In The Journey Training I learned that I always have a choice and I was challenged to see circumstances that I face from a different perspective.  Even the Bible says, “My brothers and sisters, be very happy when you are tested in different ways…” (James 1:2)  In every situation, we have a choice on how we view it and respond to it.

I was seeing the restrictions placed on me by the doctors as a sentence of isolation and a form of punishment. I was dwelling on the fact that I couldn’t get out and do all the things that I enjoyed and be around those that added to my happiness.  I saw myself as weak, stuck in the house, alone and broken.

As I was talking to a friend about my situation, they gave me a different perspective that I could possibly choose to see.  They brought to my attention that there are people who pay large amounts of money to go someplace where they can be alone, have time away from everything and to refocus.  They told me that I was being given this kind of opportunity for free.

A light bulb went off in my head and made me say “hmmmm”. How could I look at my situation differently than a sentence of isolation?  How could I turn this situation into a window of opportunity?  What could I do during this time of limitation that would take me closer to my dreams after this season of rest was over?

As I contemplated these questions and realized, I actually had a choice, new thoughts came to me.  I could: spend more time with God, journal about where I wanted the next phase of life to look like, allow myself to get the rest I needed to heal properly, spend time dreaming more, and a multitude of other things.  Instead of focusing on the “bars on the prison window”, I could focus on the light of the sun that was shining through it and all that the light could possibly represent.This brightened my attitude, increased my energy level and allowed me to enjoy the season I was in instead of dreading it.

What are you facing right now?  Are things that are beyond your control placing limits on what you can do?  How can you turn your focus from the prison bars to the sunshine?  The Journey Training and the friends I made there have truly changed my life and given me tools that help me in everyday life continue to reach for my dreams and actually live life rather than just exist in it.


Balance. It Was Not on the List! By:  Joanne Reuss-Kirtley

Balance. It Was Not on the List! By: Joanne Reuss-Kirtley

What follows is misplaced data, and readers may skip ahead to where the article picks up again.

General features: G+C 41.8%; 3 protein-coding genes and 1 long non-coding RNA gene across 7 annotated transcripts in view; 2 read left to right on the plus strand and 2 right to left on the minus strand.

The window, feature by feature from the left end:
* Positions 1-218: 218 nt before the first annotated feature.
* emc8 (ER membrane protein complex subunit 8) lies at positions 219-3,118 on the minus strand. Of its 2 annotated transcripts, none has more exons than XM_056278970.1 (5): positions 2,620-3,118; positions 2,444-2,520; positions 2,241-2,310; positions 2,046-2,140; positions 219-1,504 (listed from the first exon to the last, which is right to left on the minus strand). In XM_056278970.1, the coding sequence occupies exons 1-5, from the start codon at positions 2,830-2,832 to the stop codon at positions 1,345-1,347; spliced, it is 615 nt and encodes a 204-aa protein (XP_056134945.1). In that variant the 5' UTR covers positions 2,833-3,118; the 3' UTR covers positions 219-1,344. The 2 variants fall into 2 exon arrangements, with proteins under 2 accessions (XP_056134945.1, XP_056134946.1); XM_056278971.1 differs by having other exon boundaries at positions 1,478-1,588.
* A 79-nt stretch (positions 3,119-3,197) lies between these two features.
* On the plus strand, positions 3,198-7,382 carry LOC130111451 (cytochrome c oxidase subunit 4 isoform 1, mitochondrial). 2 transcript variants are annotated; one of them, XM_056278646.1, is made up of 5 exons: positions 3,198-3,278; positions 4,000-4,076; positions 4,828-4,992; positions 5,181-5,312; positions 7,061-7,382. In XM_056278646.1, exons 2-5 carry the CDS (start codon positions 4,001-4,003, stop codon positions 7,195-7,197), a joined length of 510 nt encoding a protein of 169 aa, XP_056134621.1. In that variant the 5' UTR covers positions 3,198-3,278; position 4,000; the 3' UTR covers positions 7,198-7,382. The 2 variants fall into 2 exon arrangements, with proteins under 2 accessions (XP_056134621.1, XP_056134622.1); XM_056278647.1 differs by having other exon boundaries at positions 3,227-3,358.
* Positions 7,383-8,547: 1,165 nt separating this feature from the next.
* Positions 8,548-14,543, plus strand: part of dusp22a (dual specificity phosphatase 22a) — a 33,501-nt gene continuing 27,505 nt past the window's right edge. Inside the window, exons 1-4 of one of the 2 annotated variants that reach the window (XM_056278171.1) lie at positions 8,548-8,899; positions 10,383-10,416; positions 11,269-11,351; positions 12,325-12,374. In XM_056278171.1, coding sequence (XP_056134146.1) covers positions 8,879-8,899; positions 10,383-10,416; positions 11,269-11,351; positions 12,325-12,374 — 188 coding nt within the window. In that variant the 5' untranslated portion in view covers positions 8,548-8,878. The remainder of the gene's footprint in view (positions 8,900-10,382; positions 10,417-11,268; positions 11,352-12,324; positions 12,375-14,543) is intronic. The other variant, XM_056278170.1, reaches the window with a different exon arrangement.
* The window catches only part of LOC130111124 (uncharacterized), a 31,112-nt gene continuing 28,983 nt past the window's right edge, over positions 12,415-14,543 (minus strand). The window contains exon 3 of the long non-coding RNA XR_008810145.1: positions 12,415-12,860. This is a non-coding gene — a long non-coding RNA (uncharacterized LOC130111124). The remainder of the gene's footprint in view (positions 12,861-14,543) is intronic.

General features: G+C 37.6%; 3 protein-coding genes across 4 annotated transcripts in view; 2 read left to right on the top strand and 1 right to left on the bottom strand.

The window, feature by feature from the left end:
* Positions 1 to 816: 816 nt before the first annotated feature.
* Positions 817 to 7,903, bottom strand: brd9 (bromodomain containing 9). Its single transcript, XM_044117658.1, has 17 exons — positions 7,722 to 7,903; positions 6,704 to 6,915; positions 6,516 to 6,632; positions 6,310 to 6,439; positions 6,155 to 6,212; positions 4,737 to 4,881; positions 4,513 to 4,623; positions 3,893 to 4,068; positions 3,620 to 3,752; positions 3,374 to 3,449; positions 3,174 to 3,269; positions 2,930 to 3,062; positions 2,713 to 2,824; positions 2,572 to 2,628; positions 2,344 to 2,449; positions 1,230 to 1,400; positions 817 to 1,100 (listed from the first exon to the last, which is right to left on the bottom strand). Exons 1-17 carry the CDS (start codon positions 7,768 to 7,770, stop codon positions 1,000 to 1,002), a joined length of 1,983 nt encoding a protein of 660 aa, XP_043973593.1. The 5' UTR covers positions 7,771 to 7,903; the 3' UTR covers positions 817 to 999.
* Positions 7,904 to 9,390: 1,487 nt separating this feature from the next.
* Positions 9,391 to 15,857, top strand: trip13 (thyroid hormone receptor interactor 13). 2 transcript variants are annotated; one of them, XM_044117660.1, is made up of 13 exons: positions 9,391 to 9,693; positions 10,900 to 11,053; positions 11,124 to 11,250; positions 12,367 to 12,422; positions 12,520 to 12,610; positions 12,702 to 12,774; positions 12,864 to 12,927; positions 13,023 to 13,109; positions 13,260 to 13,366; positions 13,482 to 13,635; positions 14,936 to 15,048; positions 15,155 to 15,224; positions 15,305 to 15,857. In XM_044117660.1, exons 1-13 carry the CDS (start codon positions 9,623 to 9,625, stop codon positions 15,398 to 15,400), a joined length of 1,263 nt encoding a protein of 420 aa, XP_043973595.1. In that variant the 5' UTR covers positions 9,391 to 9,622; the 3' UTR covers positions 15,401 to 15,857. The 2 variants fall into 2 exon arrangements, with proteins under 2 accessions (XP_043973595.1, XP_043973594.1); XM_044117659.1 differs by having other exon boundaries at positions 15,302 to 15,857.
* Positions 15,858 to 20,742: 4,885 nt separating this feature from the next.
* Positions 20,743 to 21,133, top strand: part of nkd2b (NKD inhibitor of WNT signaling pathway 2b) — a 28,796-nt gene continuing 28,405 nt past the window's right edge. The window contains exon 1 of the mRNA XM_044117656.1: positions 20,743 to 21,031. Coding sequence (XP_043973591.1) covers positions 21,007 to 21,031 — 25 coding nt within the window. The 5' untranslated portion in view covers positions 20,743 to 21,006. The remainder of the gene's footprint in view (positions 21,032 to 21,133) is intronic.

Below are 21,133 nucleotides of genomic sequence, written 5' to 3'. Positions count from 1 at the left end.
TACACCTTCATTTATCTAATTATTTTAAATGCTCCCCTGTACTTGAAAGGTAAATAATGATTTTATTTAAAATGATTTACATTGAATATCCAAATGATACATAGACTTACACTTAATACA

Life can be overwhelming and exhausting. There, I said it. I’m sure anyone reading this has thought the same at least once or twice. If you are like me, you might even think it hourly. The list of things to do and focus on in my brain is so long I need lists to remember the lists:  categorized, bulleted, sub-categorized, color coded, and in order of importance – thorough lists. Those lists will make it better, right? Those lists will make me feel safe and secure, won’t they? Those super lists will make all of this exhaustion go away and make my universe super productive. I just know it.

Ahahahahaha.  Wrong.

Every night before I go to bed I look at my lists. Every day I wake up and look at my lists.

  • I add to the lists.
  • Re-arrange the lists.
  • I make lists for others and then another list to keep track of the lists I delegated.
  • Chore lists with corresponding days and rotations.
  • Shared calendar lists.
  • Lists for the present.
  • Lists for the future.
  • Lists for each family member broken down by health, finance, fun and relaxation.
  • Lists for employees.
  • Lists for both businesses.
  • Lists of what color “ewws” were in my children’s diapers.

You’d think my world was the picture of efficiency. Yet in the past week we’ve missed 3 doctor appointments, 2 jobs, run out of diapers and my house looks like 7 tornadoes hit it.

On my fridge is this beautiful grocery list. I designed it to be aesthetically pleasing to encourage my family members to use it. It’s there for anyone in the family to write down what we need. When anyone uses the last of anything in the kitchen, all they have to do is walk right over to the fridge grab the attached velcro’d pencil (in case they need to erase) and write the item on the list. Those items are then transferred to my master grocery list on my iPad. I take the iPad list shopping with me once a week and gleefully cross off each item.

Yesterday morning I woke up and we were out of coffee. I panicked; full-fledged perspiring panic. I ran straight to the list on the fridge to see how I could make such an error. Coffee was not on the list on the fridge. Therefore coffee did not make it to the list on the iPad. Thus coffee did not get purchased at the store. This was an epic fail in my list system. I must re-calibrate.

Immediately, I called everyone into the kitchen for a review on how to use the “fridge list system.”  “Whew”! Crisis averted. I felt better. I can now move on to my day.  “Where did I put the fire engine red to-do list?”  “Wait, it’s 2pm and I haven’t made any of my 9-11am phone calls or sent any of the emails I was supposed to send. I haven’t eaten breakfast. Wow, nor have I eaten lunch. Where are my children? How is this possible?” Consulting the lists. Combing the lists.   – It’s all ON THE LIST!!!!!!!!!!!!!!!!!!!!!!!!!! Time to kick it into high gear.  “Stop being a slacker, Joanne. I need a cup of coffee. Oh wait. It wasn’t on the list.”

DING DING DING DING!!!!!  “Stop, Joanne. Just stop.”